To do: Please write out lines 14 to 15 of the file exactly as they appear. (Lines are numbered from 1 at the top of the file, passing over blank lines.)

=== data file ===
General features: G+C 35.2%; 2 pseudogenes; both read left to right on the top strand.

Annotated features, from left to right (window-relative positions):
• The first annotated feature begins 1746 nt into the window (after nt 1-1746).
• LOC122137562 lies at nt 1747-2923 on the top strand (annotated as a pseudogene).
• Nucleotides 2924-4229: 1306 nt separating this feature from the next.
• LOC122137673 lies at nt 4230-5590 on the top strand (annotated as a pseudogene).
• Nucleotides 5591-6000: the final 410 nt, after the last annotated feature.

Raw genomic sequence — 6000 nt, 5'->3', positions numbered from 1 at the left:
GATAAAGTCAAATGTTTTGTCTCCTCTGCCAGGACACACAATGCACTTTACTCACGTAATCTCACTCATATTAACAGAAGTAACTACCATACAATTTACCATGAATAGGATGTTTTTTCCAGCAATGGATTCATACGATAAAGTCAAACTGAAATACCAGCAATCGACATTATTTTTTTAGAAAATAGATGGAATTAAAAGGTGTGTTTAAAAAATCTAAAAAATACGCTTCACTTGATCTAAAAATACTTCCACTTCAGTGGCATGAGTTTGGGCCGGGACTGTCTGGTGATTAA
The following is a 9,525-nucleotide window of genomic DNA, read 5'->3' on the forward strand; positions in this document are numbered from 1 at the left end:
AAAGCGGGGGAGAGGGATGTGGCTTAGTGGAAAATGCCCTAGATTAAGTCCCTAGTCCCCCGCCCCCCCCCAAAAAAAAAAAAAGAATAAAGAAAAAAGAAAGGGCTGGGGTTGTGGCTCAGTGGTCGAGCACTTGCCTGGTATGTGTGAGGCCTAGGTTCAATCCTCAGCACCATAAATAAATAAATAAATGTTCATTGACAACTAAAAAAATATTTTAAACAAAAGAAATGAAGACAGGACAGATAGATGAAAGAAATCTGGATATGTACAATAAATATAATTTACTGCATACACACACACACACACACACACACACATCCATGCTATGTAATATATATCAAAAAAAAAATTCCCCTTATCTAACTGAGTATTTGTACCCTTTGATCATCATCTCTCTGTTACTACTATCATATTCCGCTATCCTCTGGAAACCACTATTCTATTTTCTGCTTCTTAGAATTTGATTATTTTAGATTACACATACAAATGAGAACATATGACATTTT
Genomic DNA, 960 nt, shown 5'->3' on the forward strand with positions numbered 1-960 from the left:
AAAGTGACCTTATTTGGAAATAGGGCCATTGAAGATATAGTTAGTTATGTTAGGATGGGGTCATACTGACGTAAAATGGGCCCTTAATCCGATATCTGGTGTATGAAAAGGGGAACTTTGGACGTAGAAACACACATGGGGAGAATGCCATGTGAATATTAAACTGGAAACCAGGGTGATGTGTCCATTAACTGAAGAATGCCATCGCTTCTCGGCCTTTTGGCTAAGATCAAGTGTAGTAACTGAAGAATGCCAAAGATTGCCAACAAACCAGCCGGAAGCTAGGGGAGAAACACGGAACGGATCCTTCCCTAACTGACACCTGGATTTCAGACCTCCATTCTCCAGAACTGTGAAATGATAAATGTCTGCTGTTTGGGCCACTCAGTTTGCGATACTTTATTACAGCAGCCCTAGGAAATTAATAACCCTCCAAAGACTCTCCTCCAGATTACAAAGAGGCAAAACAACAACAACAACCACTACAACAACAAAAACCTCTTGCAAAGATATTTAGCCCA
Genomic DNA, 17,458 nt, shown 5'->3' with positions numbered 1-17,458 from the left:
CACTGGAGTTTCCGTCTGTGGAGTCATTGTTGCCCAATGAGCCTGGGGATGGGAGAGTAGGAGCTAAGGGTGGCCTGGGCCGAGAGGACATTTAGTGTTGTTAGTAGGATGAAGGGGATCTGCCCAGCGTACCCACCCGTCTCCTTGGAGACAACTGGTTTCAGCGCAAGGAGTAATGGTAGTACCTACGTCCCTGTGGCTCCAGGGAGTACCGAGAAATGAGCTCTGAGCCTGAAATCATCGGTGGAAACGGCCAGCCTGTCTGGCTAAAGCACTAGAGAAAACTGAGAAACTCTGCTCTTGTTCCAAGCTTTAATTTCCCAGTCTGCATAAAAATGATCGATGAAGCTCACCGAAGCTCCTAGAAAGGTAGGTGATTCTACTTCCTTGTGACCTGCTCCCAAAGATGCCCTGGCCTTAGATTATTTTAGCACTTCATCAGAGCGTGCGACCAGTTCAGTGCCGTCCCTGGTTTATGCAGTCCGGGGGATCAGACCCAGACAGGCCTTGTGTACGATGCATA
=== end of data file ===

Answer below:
Genomic DNA, 17,458 nt, shown 5'->3' with positions numbered 1-17,458 from the left:
CACTGGAGTTTCCGTCTGTGGAGTCATTGTTGCCCAATGAGCCTGGGGATGGGAGAGTAGGAGCTAAGGGTGGCCTGGGCCGAGAGGACATTTAGTGTTGTTAGTAGGATGAAGGGGATCTGCCCAGCGTACCCACCCGTCTCCTTGGAGACAACTGGTTTCAGCGCAAGGAGTAATGGTAGTACCTACGTCCCTGTGGCTCCAGGGAGTACCGAGAAATGAGCTCTGAGCCTGAAATCATCGGTGGAAACGGCCAGCCTGTCTGGCTAAAGCACTAGAGAAAACTGAGAAACTCTGCTCTTGTTCCAAGCTTTAATTTCCCAGTCTGCATAAAAATGATCGATGAAGCTCACCGAAGCTCCTAGAAAGGTAGGTGATTCTACTTCCTTGTGACCTGCTCCCAAAGATGCCCTGGCCTTAGATTATTTTAGCACTTCATCAGAGCGTGCGACCAGTTCAGTGCCGTCCCTGGTTTATGCAGTCCGGGGGATCAGACCCAGACAGGCCTTGTGTACGATGCATA